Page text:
Retirement Talk

WHAT to do with the rest of your life?


Episode 139 John's Departure

This is Retirement Talk. I'm Del Lowery.

Links to the past continue to be broken as we age. We learn to value what we have. Retirement has it's challenges and dealing with the death of old friends is one. Dick Smith shares his thoughts concerning his friend John.


           Friends have been dying off at an accelerated pace lately. Audrey, Jim, Peter and Ralph have recently departed. A few days ago,  John died on April 16, 2009 in Pittsburgh . I miss him. We were good friends since we met in 1943, in the Navy. He was a link to the past that is now broken.

           The memorial note from his wife was a little song. “You are my sunshine, my only sunshine. You make me happy when skies are gray. You’ll never know dear how much I love you. Please don’t take my sunshine away. This week I sang to him rather than with him. Next week, I will sing with him in my heart 

           On August 3, 1945, we were stationed at Kingsville Air Field near Corpus Christi , Texas . We had just passed our instrument checks and expected to begin gunnery training in the next few weeks. The end of our training was approaching when we would get our commissions and our Navy Wings of Gold, hot stuff for a nineteen year old. Three days later, on August 6, an atomic bomb was dropped on Hiroshima . On the 9th a second bomb was dropped on Nagasaki . Emperor Hirohito surrendered on August 15. The formal surrender was on September 2, 1945.

            All training was cancelled and we were free to play cards or volleyball while the officers met to decide our future. Most of us began to discuss what we would do as the war ended. We learned about the GI Bill and I learned about Penn State from John and Sam who had both completed a semester there before entering flight training. A week later we were called together and told that we would be discharged within a month unless we continued training in a four year enlistment.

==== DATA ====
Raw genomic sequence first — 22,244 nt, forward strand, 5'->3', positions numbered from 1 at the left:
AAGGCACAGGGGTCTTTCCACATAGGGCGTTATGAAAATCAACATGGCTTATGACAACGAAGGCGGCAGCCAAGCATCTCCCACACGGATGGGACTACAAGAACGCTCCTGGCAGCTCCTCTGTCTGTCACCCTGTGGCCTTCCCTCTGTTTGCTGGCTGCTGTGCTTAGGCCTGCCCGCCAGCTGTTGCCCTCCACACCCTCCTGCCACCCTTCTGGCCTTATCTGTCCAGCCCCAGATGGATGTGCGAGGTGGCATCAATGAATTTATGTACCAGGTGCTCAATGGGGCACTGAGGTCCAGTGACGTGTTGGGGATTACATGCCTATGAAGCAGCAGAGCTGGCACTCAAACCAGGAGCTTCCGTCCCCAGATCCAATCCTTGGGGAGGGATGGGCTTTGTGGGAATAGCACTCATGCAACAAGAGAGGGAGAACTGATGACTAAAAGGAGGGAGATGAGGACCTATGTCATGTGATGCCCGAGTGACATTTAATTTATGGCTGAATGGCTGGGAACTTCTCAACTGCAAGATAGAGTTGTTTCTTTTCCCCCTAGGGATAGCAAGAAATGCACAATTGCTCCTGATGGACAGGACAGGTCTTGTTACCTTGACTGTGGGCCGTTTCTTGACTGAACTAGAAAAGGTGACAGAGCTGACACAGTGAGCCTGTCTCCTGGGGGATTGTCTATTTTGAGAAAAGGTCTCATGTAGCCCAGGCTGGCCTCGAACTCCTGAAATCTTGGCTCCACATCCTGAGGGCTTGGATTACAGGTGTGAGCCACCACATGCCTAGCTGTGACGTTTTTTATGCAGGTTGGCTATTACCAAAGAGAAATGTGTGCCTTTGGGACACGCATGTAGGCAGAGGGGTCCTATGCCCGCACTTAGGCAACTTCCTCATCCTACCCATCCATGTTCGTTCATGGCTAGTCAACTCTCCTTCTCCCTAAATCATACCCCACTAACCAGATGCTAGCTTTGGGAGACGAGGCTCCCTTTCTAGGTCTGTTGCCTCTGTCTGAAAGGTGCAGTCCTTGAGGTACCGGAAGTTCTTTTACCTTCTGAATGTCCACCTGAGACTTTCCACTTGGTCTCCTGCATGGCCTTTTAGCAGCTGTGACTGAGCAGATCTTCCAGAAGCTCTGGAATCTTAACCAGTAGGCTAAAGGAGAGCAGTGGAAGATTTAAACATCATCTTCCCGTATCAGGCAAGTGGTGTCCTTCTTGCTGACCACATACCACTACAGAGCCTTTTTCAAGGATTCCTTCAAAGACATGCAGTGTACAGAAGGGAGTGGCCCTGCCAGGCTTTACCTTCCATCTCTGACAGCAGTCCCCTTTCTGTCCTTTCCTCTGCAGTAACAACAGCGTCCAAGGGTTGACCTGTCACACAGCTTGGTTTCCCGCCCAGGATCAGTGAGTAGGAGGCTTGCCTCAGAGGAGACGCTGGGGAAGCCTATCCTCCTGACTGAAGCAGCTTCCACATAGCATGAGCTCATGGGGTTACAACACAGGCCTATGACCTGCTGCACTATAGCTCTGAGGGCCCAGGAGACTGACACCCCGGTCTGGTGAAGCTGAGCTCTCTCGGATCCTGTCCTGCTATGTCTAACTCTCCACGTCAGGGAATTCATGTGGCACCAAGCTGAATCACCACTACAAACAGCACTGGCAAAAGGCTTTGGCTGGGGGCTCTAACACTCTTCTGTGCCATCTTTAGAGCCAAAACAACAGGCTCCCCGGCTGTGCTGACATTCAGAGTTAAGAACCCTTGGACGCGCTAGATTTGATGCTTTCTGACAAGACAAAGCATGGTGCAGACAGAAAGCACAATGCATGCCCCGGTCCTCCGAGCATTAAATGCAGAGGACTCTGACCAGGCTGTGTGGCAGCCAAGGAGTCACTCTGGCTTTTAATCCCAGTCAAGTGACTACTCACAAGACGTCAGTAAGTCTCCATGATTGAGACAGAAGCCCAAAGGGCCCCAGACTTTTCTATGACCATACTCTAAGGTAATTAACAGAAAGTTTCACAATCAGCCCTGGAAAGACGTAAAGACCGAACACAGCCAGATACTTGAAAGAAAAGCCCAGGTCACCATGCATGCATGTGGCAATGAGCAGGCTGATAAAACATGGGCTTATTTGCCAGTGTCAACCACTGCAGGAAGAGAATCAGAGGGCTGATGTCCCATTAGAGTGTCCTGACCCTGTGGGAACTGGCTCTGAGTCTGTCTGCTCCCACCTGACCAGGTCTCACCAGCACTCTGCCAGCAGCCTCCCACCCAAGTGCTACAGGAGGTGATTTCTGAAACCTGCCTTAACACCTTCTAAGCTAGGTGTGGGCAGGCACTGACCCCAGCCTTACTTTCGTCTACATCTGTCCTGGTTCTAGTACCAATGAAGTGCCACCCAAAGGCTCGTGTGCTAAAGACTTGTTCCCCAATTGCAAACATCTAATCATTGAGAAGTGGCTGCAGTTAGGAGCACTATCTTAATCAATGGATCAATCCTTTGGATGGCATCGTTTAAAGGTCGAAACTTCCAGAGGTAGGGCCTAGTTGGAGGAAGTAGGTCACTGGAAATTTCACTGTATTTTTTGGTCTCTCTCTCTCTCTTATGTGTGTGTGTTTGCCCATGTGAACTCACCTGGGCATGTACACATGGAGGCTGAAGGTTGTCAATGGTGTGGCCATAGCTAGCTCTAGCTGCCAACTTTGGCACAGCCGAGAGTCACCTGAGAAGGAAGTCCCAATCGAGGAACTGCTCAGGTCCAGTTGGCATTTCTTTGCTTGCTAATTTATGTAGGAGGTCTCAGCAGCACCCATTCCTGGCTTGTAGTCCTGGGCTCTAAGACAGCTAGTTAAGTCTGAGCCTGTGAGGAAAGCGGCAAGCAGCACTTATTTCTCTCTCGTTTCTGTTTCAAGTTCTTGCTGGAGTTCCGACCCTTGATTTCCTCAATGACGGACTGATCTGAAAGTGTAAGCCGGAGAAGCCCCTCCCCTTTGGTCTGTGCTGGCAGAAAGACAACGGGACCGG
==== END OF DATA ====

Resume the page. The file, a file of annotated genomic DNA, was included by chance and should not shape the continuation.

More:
John lived in Phillipsburg , only 30 miles from the college and he invited Sam, Joe and I to meet at his home after discharge and then enroll together for the fall. Housing was critical as hundreds and then thousands of veterans flocked to the campuses. The four of us found an attic room with three beds. John and Sam shared one. John often went home to see his girlfriend and they were married later that year. He joined the college Glee Club together.

           We went our separate ways after a semester. Joe transferred to another college. John commuted from Philipsburg and Sam and I joined an Independent Men’s House. I saw John only rarely but three years later he was graduating and had a job prospect near Washington D.C. I drove him there for the interview and to see the sights. He got the job and found an apartment and we drove back. We stayed in touch with Christmas cards until 1957 when my choral group was invited to sing at the National Academy of Art in D.C.

           I wrote John I was coming and he met me at the train station and later attended the concert. Another dozen years passed. John and I had both remarried and my new wife and I travelled East to see my family and to the University of Maryland, her old school near D.C. John invited us to his house in Rock Creek and we were all startled to find that he and my wife had been colleagues in a teacher training program a few years earlier.

           In later years we telephoned occasionally and he reported on some of our old comrades from Navy days. In 1983 he called and said, ”Let’s get the old gang together.” My reaction was, “What old Gang?” A dozen former Aviation Cadets met that summer at Penn State for our forty-year reunion and we had a great time. Sam had become a big supporter of the University and showed us a building with his name on it. Bill’s wife sang and entertained us at a nightclub. John was our platoon leader arranging the festivities.

           There were two more reunions, one at New Hope on the Delaware River and the last one again at Penn State ten years ago. At New Hope , we all flew gliders that were towed aloft and released at 3,000 feet to soar slowly back to the field. In an airplane you can “touch and go” land and take off immediately but a glider landing is final awaiting the next tow plane. It was a fitting end to my piloting days.

           I’ve been a rolling stone and have lost track of many old friends. I grew up in Pennsylvania . In the Navy, we were stationed in Kansas , Ohio , Michigan , Iowa and Texas . After college, I moved to Connecticut , Hawaii , Ohio and Washington State . I have three sons and a handful of friends in Hawaii but there is no “Old Gang” except for current friends in Bellingham and they are becoming scarcer as we all age. Old friends are best. We get too soon old and too late smart. I am learning to value more those who remain but they will never replace John who was with me through so many vital experiences. So long friend. See you soon.


My guest has been Dick Smith.


This is Retirement Talk.



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